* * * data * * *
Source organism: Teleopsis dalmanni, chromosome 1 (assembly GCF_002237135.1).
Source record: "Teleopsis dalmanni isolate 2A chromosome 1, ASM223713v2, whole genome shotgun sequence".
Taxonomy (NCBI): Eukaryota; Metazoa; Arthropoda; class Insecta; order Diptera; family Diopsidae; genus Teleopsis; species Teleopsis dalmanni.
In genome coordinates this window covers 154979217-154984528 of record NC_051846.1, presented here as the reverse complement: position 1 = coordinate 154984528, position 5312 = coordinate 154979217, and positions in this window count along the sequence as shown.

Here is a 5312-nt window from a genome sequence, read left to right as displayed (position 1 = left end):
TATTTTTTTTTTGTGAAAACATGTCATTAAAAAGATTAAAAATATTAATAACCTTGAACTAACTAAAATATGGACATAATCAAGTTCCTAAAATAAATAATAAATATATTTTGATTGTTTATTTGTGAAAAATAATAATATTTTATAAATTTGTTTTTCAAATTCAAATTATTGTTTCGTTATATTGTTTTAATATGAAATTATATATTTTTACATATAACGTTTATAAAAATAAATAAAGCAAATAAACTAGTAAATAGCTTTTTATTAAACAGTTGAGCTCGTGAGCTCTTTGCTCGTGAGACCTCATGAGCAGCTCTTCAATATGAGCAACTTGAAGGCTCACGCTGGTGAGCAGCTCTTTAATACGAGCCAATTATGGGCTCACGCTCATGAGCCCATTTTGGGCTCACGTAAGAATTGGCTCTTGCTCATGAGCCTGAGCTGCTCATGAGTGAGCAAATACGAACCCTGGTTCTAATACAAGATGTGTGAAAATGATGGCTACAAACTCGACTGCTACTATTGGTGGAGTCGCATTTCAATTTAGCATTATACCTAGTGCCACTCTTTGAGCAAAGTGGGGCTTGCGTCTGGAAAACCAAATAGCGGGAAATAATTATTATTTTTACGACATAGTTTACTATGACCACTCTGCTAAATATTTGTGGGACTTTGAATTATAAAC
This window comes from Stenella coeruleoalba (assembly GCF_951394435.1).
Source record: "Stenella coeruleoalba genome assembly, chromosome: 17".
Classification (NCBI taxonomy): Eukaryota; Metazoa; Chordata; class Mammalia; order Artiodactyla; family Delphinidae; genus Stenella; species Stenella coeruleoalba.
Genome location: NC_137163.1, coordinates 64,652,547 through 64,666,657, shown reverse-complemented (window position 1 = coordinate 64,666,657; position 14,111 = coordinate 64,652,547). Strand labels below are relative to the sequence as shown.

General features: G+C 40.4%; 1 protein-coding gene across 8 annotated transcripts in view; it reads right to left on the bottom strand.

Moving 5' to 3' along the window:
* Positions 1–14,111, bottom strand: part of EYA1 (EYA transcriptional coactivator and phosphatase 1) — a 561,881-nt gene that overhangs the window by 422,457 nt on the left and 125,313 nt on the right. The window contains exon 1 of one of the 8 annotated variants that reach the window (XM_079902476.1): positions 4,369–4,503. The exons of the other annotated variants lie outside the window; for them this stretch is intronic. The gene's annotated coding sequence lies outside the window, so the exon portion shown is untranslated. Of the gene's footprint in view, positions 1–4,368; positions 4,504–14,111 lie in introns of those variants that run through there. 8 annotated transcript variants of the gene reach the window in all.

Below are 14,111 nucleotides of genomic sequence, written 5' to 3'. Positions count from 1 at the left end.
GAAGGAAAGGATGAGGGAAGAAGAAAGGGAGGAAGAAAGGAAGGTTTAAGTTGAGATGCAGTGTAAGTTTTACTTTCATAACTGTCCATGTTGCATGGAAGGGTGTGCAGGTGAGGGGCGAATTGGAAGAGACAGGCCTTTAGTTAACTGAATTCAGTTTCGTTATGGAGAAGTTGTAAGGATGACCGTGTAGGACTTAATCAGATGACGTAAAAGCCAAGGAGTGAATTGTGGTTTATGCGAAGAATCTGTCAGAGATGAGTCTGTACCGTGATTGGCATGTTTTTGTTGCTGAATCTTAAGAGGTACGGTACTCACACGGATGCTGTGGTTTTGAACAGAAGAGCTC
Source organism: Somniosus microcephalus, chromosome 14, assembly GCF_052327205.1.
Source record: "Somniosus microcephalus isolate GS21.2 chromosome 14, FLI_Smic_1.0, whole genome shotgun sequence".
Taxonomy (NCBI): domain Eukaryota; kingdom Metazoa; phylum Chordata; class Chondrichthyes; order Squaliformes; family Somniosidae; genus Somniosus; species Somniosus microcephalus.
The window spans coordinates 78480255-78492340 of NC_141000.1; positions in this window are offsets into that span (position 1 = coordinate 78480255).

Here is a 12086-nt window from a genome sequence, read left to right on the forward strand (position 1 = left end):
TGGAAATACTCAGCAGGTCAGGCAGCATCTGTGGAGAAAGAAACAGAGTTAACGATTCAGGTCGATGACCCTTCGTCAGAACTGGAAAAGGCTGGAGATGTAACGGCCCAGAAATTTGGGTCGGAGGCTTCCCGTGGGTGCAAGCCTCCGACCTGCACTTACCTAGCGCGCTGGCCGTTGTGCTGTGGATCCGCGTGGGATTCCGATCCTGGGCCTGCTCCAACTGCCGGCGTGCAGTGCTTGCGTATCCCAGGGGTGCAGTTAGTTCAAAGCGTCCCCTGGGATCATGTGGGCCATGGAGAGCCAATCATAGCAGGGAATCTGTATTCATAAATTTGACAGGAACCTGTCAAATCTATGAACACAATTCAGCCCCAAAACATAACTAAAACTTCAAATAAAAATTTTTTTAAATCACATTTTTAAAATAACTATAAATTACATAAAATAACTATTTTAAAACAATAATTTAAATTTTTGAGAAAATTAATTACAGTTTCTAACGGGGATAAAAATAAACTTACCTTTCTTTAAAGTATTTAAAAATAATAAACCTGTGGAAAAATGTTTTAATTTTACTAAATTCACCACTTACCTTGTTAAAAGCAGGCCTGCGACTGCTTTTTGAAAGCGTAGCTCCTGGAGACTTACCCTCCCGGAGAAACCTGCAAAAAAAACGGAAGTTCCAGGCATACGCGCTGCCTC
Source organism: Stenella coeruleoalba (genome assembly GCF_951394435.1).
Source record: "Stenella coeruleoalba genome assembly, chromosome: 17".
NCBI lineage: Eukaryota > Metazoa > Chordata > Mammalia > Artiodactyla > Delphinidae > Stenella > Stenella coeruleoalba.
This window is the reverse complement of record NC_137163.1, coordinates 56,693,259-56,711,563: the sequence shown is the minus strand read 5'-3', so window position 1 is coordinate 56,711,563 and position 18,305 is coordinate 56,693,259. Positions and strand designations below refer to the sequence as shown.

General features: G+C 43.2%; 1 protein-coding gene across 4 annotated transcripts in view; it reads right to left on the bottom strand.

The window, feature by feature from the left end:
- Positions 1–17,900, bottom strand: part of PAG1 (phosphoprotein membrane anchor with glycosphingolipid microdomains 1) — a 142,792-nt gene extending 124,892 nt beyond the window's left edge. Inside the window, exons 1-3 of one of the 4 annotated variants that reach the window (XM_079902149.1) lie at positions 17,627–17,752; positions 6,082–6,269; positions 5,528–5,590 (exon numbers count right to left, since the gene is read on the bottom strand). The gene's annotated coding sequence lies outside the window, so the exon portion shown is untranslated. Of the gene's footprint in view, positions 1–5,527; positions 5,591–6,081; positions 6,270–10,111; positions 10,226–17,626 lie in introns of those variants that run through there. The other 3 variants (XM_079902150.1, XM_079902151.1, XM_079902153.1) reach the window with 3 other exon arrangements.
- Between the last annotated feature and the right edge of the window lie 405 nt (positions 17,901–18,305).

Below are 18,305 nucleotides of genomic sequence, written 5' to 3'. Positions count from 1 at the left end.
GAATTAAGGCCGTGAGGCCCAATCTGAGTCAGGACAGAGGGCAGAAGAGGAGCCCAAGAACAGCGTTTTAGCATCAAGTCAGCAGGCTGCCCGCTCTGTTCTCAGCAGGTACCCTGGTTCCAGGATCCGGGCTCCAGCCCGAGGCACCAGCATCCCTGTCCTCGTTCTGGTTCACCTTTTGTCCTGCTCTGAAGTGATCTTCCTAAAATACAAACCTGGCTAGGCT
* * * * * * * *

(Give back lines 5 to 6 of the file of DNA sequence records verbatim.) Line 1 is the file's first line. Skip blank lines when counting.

Here is a 5312-nt window from a genome sequence, read left to right as displayed (position 1 = left end):
TATTTTTTTTTTGTGAAAACATGTCATTAAAAAGATTAAAAATATTAATAACCTTGAACTAACTAAAATATGGACATAATCAAGTTCCTAAAATAAATAATAAATATATTTTGATTGTTTATTTGTGAAAAATAATAATATTTTATAAATTTGTTTTTCAAATTCAAATTATTGTTTCGTTATATTGTTTTAATATGAAATTATATATTTTTACATATAACGTTTATAAAAATAAATAAAGCAAATAAACTAGTAAATAGCTTTTTATTAAACAGTTGAGCTCGTGAGCTCTTTGCTCGTGAGACCTCATGAGCAGCTCTTCAATATGAGCAACTTGAAGGCTCACGCTGGTGAGCAGCTCTTTAATACGAGCCAATTATGGGCTCACGCTCATGAGCCCATTTTGGGCTCACGTAAGAATTGGCTCTTGCTCATGAGCCTGAGCTGCTCATGAGTGAGCAAATACGAACCCTGGTTCTAATACAAGATGTGTGAAAATGATGGCTACAAACTCGACTGCTACTATTGGTGGAGTCGCATTTCAATTTAGCATTATACCTAGTGCCACTCTTTGAGCAAAGTGGGGCTTGCGTCTGGAAAACCAAATAGCGGGAAATAATTATTATTTTTACGACATAGTTTACTATGACCACTCTGCTAAATATTTGTGGGACTTTGAATTATAAAC